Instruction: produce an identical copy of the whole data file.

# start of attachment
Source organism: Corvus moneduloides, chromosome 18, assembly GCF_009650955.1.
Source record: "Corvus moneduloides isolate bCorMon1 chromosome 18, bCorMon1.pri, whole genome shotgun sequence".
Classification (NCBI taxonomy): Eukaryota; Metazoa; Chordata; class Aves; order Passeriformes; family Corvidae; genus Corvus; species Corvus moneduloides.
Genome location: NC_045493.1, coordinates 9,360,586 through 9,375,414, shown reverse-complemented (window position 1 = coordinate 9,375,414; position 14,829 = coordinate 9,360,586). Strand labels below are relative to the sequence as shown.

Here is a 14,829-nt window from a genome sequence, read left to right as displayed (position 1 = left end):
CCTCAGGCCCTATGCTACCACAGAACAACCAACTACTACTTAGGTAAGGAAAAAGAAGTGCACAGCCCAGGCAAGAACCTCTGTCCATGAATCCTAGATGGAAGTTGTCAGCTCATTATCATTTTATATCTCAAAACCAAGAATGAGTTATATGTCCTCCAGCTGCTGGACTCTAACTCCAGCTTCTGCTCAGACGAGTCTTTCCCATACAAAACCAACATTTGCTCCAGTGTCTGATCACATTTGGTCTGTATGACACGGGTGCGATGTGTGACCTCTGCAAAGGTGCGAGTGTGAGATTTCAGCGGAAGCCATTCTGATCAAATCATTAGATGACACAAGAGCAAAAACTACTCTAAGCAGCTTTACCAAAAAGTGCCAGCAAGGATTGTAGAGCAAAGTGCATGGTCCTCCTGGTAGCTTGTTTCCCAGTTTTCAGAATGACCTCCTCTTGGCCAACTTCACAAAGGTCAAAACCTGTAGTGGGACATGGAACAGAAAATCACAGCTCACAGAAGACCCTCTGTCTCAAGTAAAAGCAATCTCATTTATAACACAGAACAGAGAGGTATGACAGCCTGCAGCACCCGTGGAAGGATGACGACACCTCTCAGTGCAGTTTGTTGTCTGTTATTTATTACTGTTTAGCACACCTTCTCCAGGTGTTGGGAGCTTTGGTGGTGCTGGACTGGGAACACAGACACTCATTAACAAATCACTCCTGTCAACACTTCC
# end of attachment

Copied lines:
Source organism: Corvus moneduloides, chromosome 18, assembly GCF_009650955.1.
Source record: "Corvus moneduloides isolate bCorMon1 chromosome 18, bCorMon1.pri, whole genome shotgun sequence".
Classification (NCBI taxonomy): Eukaryota; Metazoa; Chordata; class Aves; order Passeriformes; family Corvidae; genus Corvus; species Corvus moneduloides.
Genome location: NC_045493.1, coordinates 9,360,586 through 9,375,414, shown reverse-complemented (window position 1 = coordinate 9,375,414; position 14,829 = coordinate 9,360,586). Strand labels below are relative to the sequence as shown.

Here is a 14,829-nt window from a genome sequence, read left to right as displayed (position 1 = left end):
CCTCAGGCCCTATGCTACCACAGAACAACCAACTACTACTTAGGTAAGGAAAAAGAAGTGCACAGCCCAGGCAAGAACCTCTGTCCATGAATCCTAGATGGAAGTTGTCAGCTCATTATCATTTTATATCTCAAAACCAAGAATGAGTTATATGTCCTCCAGCTGCTGGACTCTAACTCCAGCTTCTGCTCAGACGAGTCTTTCCCATACAAAACCAACATTTGCTCCAGTGTCTGATCACATTTGGTCTGTATGACACGGGTGCGATGTGTGACCTCTGCAAAGGTGCGAGTGTGAGATTTCAGCGGAAGCCATTCTGATCAAATCATTAGATGACACAAGAGCAAAAACTACTCTAAGCAGCTTTACCAAAAAGTGCCAGCAAGGATTGTAGAGCAAAGTGCATGGTCCTCCTGGTAGCTTGTTTCCCAGTTTTCAGAATGACCTCCTCTTGGCCAACTTCACAAAGGTCAAAACCTGTAGTGGGACATGGAACAGAAAATCACAGCTCACAGAAGACCCTCTGTCTCAAGTAAAAGCAATCTCATTTATAACACAGAACAGAGAGGTATGACAGCCTGCAGCACCCGTGGAAGGATGACGACACCTCTCAGTGCAGTTTGTTGTCTGTTATTTATTACTGTTTAGCACACCTTCTCCAGGTGTTGGGAGCTTTGGTGGTGCTGGACTGGGAACACAGACACTCATTAACAAATCACTCCTGTCAACACTTCC